The Stansead Journal reported that the Ketchum Mowing Machines costs in June of 1860 were as follows:

  • One-horse mowing machine , 31/2 foot barr, weight 450 lobs, $75 (2,083 in 2014 dollars)
  • Light two hours do 4 feet bar, weight 475 lobs, $85
  • Heavy two-horse do 4 feet bar, weight 630 lbs, $90
  • Heavy two-horse do 4 feet 8 in bar, weight 650 lobs, $96
Ketchum Mowing Machine

Ketchum Mowing Machine

In 1851, Mr. Howard also became connected with the 8th Division, National Guard of the State of New York (NGSNY)  as aide-de-camp, with the rank of Major.  He was made an inspector and promoted to the rank of Colonel.  In 1865, he was selected to by the Governor as General.  During this time, the 65th and 74th regiments were housed together in the State Arsenal, which was crammed.  He appropriated money to purchase a lot and build an armory, the Fremont Place Armory (Fremont Place was part of what is now known as Elmwood Avenue).  The Armory was replaced by the Armory located on Connecticut Street in 1894 due to a growing size.  The Fremont Place Armory was located approximately where the Family Dollar is now located at Elmwood Avenue and Virgina Street.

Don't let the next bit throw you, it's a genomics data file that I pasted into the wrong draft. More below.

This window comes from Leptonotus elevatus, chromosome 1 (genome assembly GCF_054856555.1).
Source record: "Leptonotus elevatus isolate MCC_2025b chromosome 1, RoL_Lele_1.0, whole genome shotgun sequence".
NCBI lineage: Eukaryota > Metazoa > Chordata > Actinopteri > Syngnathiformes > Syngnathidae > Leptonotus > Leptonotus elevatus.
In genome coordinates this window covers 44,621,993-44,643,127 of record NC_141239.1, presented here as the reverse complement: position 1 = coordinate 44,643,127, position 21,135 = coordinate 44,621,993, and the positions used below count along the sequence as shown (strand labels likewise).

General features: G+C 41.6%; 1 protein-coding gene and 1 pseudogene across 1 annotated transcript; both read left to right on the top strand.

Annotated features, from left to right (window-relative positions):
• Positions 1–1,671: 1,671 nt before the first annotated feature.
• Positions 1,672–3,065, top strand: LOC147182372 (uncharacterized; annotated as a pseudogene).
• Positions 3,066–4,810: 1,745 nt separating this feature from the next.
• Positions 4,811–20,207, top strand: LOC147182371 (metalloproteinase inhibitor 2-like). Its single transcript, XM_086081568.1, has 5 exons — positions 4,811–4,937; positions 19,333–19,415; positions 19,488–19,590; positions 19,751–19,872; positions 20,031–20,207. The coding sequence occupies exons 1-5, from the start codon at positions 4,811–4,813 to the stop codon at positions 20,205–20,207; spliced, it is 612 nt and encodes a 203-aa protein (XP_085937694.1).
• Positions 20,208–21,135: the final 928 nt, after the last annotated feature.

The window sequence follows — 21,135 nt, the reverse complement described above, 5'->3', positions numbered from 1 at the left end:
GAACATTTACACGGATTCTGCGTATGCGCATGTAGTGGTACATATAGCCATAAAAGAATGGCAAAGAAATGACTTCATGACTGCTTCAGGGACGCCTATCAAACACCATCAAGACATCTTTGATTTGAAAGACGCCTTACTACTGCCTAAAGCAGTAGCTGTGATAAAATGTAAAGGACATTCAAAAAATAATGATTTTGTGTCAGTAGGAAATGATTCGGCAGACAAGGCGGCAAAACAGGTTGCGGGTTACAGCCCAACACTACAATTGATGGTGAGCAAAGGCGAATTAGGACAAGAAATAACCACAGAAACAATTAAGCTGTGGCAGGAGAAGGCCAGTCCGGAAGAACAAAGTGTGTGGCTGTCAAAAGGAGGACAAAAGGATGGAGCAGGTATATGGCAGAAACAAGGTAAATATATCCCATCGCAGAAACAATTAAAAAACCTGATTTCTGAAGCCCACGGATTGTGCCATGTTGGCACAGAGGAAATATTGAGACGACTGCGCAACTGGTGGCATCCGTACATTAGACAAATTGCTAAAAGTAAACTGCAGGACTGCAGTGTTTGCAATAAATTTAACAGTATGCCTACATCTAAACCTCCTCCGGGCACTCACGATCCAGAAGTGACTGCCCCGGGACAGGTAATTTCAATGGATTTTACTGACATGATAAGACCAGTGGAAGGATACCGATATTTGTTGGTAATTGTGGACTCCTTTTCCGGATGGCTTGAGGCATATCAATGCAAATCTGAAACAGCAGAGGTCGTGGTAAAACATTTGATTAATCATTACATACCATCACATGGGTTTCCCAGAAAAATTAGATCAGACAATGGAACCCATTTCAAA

General Howard accompanied Governor Hoffman and his staff in laying the corner-stone of the State Asylum for the Insane at Buffalo (now known as the Richardson-Olmsted Complex).  He also was part of the unveiling of the statue of General Bidwell.   General Howard retired in 1878.  During his military command, many distinguished guests were entertained at his residences, including three Governors of New York – Fenton, Hoffman and Dix.

General Howard’s interests also included agriculture, which he considered his favorite recreational activity.  He purchased 200 acres in the 13th Ward of Buffalo, which was known as Sander’s Farm.  At the time, this part of the city was wilderness.  To clear this land for agricultural purposes, he hired over 200 unemployed men, of which there were many due to the panic of 1857.  The farm was located on Tifft Street, across the railroad tracks from George Tifft’s operations.  General Howard also purchased 350 acres near the lake shore in the Town of Hamburg, between Big Tree Road and Howard Road, where he built his country home, known as Meadow Farm.   Meadow Farm was the first to have Jersey cattle in Western New York.   He served on the board of the Erie County Fair Association, and exhibited from his farm at the fair.